A bill that some California cities argue is unconstitutional is currently making its way through the state legislature.

Many cities, including Lodi, are concerned that AB 1912, introduced by Assemblyman Freddie Rodriguez, D-Pomona, will threaten the ability to use Joint Powers Agreements and also put hundreds of cities in JPAs over their constitutional debt limit.

A JPA is a partnership between local or state agencies that allows them to address public needs and provide services by pooling resources and reducing costs.

Under the bill, if a JPA agency participates in a public retirement system, all parties, both current and former to the agreement, would be jointly and severally liable for all obligations to the retirement system.

“The whole purpose of a joint powers authority is for local governments to join together so they can save costs to achieve a mutual goal through efficiencies of scale,” City Manager Steve Schwabauer said. “If we have joint and several liability for all associated with the operation of that enterprise that could really undo the value of JPAs in California.”

Schwabauer said the City of Lodi is currently a member of several JPAs, including the California Joint Powers Risk Management Authority, the North California Power Authority, the San Joaquin County Dispatch Authority, the San Joaquin Council of Governments and the Local Area Formation Commission, along with many others.

Schwabauer said that while CalPERS, an agency that manages pension and retirement benefits for millions of public employees, has been very active in trying to be responsible with its investments, he feels this bill is an overreach.

“If the CalPERS board wants to say that entities that join a JPA are liable for their proportionate share, I don’t have a significant objection to that — but to say that they are jointly and severally liable to every agency that’s in the group that might default, that means that the taxpayers of the City of Lodi might be responsible for the obligations incurred for the taxpayers of the City of Stockton, and I don’t believe that is appropriate,” Schwabauer said.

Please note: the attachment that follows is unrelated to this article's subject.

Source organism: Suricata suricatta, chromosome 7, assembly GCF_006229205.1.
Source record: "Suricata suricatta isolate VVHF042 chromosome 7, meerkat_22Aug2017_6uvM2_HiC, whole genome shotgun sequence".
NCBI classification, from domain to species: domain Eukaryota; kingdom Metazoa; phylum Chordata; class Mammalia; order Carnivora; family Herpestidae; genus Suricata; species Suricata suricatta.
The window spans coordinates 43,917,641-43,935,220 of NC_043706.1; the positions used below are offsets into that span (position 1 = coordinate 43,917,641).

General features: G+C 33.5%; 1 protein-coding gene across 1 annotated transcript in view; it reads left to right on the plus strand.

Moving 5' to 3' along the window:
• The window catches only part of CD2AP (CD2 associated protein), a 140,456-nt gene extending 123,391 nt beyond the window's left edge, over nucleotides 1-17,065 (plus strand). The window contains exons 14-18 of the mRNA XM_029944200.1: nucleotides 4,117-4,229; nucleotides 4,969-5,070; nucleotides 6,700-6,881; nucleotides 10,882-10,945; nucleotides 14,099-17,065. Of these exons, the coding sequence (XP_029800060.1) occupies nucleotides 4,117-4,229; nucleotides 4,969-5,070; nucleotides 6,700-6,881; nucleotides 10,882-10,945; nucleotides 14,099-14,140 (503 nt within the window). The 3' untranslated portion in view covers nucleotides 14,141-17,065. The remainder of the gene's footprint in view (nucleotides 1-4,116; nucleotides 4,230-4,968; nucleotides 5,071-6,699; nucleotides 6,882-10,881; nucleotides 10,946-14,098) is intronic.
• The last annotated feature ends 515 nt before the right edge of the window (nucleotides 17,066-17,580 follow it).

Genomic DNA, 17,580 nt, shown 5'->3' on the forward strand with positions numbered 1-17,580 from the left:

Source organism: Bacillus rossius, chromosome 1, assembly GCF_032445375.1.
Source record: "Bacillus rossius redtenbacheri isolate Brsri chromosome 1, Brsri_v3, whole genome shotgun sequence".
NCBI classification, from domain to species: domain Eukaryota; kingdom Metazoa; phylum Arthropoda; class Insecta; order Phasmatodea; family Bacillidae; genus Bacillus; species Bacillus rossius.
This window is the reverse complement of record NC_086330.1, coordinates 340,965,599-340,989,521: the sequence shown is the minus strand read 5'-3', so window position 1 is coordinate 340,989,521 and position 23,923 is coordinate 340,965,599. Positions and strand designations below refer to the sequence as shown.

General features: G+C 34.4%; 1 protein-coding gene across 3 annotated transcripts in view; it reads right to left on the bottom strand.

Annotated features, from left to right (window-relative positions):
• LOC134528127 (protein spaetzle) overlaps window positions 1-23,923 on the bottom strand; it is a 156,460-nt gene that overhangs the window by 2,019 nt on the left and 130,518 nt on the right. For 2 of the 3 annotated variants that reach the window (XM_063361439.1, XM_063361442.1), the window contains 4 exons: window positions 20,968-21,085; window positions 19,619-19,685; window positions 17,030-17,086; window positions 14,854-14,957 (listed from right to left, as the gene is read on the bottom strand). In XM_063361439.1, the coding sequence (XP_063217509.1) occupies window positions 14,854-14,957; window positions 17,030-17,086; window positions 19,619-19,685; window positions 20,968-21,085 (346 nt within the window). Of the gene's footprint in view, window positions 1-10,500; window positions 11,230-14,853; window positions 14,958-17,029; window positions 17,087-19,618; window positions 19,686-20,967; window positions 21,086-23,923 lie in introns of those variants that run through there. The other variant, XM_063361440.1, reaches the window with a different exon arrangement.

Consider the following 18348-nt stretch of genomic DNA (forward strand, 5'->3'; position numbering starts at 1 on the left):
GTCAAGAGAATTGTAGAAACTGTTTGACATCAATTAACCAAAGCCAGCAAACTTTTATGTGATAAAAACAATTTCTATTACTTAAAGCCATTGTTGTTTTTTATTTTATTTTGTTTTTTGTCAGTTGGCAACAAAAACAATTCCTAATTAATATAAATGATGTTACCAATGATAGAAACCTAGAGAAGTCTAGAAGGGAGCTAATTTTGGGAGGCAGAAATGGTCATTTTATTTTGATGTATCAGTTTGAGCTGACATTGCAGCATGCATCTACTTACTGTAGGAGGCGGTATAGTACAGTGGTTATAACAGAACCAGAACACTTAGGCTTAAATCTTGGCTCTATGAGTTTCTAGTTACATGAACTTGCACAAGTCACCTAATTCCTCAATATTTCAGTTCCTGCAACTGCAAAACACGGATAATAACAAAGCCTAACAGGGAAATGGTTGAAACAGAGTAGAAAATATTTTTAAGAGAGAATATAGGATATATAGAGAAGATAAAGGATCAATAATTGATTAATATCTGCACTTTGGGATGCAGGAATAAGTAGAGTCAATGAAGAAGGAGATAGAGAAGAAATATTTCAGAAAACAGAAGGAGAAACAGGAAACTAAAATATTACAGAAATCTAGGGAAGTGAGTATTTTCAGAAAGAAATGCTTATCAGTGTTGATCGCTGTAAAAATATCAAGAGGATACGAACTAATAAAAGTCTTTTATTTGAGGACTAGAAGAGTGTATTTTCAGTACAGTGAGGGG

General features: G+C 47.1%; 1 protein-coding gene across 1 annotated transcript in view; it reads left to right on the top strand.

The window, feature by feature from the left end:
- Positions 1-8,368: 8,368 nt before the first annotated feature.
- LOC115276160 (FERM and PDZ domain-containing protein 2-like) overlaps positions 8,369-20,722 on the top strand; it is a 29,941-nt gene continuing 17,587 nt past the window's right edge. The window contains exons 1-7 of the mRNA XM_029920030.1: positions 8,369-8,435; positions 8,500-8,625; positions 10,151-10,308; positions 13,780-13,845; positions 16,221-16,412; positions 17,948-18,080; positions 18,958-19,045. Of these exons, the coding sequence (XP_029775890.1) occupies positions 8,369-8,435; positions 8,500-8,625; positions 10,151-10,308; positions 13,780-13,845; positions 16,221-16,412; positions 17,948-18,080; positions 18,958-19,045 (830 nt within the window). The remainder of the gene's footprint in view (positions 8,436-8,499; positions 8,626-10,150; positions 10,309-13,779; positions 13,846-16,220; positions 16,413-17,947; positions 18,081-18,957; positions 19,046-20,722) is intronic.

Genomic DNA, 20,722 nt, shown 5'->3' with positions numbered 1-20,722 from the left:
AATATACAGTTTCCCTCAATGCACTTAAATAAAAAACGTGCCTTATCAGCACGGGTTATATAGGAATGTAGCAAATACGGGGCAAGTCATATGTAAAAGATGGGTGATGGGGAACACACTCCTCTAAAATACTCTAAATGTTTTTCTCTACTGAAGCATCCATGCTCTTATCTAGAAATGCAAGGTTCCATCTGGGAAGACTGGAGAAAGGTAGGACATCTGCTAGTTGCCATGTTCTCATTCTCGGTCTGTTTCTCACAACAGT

According to Sean Connelly, a communications director for Rodriguez, the bill was introduced in response to an incident that occurred with the former JPA known as the East San Gabriel Human Services Consortium. According to Connelly, the consortium, a JPA that employed 200 people, was funded by a single federal grant. After the money ran out, the cities involved in the JPA decided to terminate the agency, wiping out the pension and benefits promised to the employees. The cities involved had no legal obligation to continue funding the JPA and abandoned the agency, resulting in CalPERS reducing employee pensions by 63 percent, Conelly said.

“This bill is seeking to correct that. We definitely do not ever want this to happen again,” Conelly said. “If a JPA needs to close down then there is absolutely other ways that is done. Just defuncting and not taking care of business that you have agreed to is not a solution, and that’s what these cities were guilty of doing. Basically, this law says ‘hey if you have a JPA and you close that JPA then you will share proportionally the promises and responsibilities that you have to the employees who were working for that JPA.”

After looking at funding models of other JPAs, Conelly said there may be others that are funded by single sources, so while highly unlikely it is plausible that a situation like the East San Gabriel Human Services Consortium incident could happen again.

“We are saying do the right thing here and own that obligation, that promise that you have made to these people that are doing work for you and honor that,” Conelly said.

Conelly said governments in a JPA will only be held liable for a portion of the pension debt based on the amount of service they receive from the JPA.

“All these JPAs come with massive contracts,” Conelly said. “Just a tiny bit of what we’re changing is inside of those contracts saying you’re going to need to have joint accountability when you’re looking at creating one of these agencies. You cannot just go in and create the agency, let them do the work and if something goes wrong bail on them. That’s unacceptable.”

The League of California Cities, which opposes the bill, said in a press release that by applying joint several liability, cities’ debts would rise dramatically and in many cases will exceed cities’ annual revenue without being approved by local voters, which is unconstitutional.

The League is also concerned that the bill could have dire financial consequences for cities that are already struggling to meet spiraling pension obligations. The League has also joined forces with the California State Association of Counties and the California Special Districts Association to oppose the bill.

“The league is working with Assembly Member Rodriguez trying to figure out some way that this is not going to hurt cities, which is always our goal,” said Lodi City Councilwoman JoAnne Mounce, the immediate past president of the League of California Cities. “It’s deeply concerning that JPAs will no longer be a viable tool should this pass. That’s really our biggest concern, and we’re actively going after it.”

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